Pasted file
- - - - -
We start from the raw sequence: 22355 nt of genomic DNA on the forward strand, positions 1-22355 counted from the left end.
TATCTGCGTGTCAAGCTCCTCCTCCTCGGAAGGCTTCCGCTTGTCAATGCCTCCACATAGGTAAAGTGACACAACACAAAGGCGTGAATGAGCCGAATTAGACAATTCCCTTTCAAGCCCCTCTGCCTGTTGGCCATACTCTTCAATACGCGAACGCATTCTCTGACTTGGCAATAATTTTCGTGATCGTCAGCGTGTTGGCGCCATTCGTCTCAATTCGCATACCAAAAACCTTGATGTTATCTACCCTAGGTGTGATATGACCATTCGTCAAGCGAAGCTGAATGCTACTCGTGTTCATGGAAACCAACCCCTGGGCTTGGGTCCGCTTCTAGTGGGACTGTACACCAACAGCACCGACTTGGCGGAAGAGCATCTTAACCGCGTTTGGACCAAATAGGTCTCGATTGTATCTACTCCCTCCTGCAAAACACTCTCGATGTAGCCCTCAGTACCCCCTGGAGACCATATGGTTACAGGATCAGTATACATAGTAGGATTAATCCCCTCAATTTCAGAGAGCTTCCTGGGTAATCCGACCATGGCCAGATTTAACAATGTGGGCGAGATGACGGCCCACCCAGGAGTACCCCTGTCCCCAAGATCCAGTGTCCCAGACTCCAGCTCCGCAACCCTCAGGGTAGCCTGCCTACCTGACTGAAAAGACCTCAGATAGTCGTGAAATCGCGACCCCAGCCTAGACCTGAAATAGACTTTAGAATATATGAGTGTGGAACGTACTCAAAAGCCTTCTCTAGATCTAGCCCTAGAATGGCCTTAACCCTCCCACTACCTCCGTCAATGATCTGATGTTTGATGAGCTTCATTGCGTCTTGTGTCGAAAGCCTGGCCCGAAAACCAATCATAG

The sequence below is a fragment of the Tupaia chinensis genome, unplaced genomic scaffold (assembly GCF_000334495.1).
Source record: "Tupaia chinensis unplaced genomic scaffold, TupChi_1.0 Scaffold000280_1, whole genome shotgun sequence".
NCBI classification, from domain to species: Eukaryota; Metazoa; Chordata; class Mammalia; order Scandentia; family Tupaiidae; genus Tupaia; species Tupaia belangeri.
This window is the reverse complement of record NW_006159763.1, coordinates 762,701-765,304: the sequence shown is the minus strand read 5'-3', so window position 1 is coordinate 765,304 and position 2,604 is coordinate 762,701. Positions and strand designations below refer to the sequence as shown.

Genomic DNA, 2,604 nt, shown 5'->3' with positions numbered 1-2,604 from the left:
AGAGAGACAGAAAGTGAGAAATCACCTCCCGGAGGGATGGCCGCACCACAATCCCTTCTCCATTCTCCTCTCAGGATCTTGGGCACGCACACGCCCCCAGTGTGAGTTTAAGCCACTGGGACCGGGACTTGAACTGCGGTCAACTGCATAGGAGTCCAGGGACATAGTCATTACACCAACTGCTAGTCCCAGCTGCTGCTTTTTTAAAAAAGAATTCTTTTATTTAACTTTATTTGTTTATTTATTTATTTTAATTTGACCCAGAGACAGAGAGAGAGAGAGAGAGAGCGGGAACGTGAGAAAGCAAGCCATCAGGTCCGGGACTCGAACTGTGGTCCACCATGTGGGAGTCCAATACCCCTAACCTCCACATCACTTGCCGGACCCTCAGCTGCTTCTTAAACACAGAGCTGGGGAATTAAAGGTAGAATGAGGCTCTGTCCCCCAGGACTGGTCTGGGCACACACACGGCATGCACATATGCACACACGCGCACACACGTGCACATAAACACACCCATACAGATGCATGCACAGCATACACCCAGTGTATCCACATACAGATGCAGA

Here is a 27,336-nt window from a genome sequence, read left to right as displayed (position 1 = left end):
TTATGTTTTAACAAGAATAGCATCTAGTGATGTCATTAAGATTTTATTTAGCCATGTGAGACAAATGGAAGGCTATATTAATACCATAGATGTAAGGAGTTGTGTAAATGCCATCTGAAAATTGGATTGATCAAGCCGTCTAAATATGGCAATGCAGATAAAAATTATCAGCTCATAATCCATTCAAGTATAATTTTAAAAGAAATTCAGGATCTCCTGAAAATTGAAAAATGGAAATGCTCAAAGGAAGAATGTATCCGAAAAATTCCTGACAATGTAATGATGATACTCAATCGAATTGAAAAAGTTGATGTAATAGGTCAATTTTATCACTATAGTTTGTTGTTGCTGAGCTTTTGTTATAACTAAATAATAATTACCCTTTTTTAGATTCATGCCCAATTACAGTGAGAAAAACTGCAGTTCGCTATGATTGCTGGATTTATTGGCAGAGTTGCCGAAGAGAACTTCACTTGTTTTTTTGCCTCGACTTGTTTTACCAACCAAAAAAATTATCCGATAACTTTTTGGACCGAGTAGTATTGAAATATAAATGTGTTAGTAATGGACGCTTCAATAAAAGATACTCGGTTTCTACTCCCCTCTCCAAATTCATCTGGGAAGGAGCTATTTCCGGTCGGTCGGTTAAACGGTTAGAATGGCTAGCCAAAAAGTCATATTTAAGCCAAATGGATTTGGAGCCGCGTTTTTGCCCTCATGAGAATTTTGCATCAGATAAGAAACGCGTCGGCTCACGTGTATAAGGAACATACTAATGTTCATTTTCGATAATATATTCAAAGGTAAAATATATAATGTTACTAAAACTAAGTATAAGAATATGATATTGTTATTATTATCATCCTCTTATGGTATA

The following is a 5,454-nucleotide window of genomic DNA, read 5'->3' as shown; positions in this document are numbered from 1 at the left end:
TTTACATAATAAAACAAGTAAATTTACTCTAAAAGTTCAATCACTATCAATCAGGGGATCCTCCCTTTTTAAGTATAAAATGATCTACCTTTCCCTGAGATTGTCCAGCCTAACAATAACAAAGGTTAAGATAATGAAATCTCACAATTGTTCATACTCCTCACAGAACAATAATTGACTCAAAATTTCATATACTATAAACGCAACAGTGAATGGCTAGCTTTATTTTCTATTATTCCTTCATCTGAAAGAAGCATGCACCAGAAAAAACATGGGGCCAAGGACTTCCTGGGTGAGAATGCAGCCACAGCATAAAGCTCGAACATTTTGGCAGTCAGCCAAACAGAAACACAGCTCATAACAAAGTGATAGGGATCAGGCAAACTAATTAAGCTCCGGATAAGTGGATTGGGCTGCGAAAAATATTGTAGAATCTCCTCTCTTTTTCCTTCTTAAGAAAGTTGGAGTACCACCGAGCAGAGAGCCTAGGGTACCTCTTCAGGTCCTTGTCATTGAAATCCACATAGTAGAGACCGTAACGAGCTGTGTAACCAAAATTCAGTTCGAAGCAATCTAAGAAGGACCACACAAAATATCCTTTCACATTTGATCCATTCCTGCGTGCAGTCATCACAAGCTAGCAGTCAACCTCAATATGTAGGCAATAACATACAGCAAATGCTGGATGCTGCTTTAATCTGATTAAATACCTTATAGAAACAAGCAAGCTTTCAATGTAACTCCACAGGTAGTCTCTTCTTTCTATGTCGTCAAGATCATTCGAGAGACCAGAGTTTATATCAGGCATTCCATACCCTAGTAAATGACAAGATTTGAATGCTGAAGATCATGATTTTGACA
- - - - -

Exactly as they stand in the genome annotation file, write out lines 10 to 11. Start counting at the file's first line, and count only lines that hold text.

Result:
TTATGTTTTAACAAGAATAGCATCTAGTGATGTCATTAAGATTTTATTTAGCCATGTGAGACAAATGGAAGGCTATATTAATACCATAGATGTAAGGAGTTGTGTAAATGCCATCTGAAAATTGGATTGATCAAGCCGTCTAAATATGGCAATGCAGATAAAAATTATCAGCTCATAATCCATTCAAGTATAATTTTAAAAGAAATTCAGGATCTCCTGAAAATTGAAAAATGGAAATGCTCAAAGGAAGAATGTATCCGAAAAATTCCTGACAATGTAATGATGATACTCAATCGAATTGAAAAAGTTGATGTAATAGGTCAATTTTATCACTATAGTTTGTTGTTGCTGAGCTTTTGTTATAACTAAATAATAATTACCCTTTTTTAGATTCATGCCCAATTACAGTGAGAAAAACTGCAGTTCGCTATGATTGCTGGATTTATTGGCAGAGTTGCCGAAGAGAACTTCACTTGTTTTTTTGCCTCGACTTGTTTTACCAACCAAAAAAATTATCCGATAACTTTTTGGACCGAGTAGTATTGAAATATAAATGTGTTAGTAATGGACGCTTCAATAAAAGATACTCGGTTTCTACTCCCCTCTCCAAATTCATCTGGGAAGGAGCTATTTCCGGTCGGTCGGTTAAACGGTTAGAATGGCTAGCCAAAAAGTCATATTTAAGCCAAATGGATTTGGAGCCGCGTTTTTGCCCTCATGAGAATTTTGCATCAGATAAGAAACGCGTCGGCTCACGTGTATAAGGAACATACTAATGTTCATTTTCGATAATATATTCAAAGGTAAAATATATAATGTTACTAAAACTAAGTATAAGAATATGATATTGTTATTATTATCATCCTCTTATGGTATA

The following is a 5,454-nucleotide window of genomic DNA, read 5'->3' as shown; positions in this document are numbered from 1 at the left end: